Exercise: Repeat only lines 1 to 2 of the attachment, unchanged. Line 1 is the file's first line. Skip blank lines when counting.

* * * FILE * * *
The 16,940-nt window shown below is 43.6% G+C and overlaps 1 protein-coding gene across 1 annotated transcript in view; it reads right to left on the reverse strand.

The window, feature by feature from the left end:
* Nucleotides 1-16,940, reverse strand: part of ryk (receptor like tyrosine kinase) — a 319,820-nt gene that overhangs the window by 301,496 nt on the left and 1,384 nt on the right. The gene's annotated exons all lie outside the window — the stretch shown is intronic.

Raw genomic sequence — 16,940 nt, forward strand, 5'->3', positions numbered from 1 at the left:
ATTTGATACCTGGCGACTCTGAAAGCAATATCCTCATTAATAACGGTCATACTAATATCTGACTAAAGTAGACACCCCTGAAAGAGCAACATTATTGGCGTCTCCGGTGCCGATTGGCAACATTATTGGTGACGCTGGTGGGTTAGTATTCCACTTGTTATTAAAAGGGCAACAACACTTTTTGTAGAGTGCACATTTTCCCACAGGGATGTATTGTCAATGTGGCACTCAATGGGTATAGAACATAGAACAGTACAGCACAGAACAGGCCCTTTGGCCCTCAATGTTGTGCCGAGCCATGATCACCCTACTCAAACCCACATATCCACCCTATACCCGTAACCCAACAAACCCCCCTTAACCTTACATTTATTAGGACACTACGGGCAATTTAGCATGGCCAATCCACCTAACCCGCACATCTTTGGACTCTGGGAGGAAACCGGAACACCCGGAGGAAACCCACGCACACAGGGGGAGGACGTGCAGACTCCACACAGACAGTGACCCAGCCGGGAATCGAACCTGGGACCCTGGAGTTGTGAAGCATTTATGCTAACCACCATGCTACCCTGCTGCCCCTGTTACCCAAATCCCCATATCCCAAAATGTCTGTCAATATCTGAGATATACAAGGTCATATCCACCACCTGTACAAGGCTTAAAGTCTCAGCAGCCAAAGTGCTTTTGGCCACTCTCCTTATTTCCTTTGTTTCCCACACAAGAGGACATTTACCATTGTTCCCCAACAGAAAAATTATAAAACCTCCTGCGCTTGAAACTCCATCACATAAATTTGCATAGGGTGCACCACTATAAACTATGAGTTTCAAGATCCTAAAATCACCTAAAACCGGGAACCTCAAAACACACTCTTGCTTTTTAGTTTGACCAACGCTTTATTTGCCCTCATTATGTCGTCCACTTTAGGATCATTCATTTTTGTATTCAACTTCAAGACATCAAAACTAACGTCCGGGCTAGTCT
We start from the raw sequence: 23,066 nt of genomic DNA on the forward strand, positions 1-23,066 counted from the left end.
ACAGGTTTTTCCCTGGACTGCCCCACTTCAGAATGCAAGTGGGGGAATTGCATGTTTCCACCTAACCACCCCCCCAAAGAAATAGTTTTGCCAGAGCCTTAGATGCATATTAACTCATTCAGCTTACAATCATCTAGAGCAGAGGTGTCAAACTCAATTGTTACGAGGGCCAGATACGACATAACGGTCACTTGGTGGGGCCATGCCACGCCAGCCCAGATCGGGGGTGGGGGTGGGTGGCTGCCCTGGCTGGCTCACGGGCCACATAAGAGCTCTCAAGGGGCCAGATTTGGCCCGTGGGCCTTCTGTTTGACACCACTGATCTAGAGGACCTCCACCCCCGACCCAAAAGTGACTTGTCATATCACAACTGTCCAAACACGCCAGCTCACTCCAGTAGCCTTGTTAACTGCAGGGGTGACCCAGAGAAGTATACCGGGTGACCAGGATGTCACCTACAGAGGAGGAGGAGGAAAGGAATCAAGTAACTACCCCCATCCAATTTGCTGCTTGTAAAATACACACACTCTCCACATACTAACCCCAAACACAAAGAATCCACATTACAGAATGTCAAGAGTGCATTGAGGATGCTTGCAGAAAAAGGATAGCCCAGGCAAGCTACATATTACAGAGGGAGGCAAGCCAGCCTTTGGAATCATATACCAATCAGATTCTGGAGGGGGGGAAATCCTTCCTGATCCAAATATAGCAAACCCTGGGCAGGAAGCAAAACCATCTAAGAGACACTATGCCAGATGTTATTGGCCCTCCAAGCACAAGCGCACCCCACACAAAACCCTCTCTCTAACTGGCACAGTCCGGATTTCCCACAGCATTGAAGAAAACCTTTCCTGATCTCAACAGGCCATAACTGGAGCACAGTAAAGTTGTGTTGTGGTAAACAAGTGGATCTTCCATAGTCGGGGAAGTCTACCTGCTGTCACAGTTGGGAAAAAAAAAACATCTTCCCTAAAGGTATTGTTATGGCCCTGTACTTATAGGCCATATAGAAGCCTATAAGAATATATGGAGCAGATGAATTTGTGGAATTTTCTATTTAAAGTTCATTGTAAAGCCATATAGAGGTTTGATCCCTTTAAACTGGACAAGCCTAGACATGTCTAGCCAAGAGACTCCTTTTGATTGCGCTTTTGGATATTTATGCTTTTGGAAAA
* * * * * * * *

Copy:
The 16,940-nt window shown below is 43.6% G+C and overlaps 1 protein-coding gene across 1 annotated transcript in view; it reads right to left on the reverse strand.

The window, feature by feature from the left end: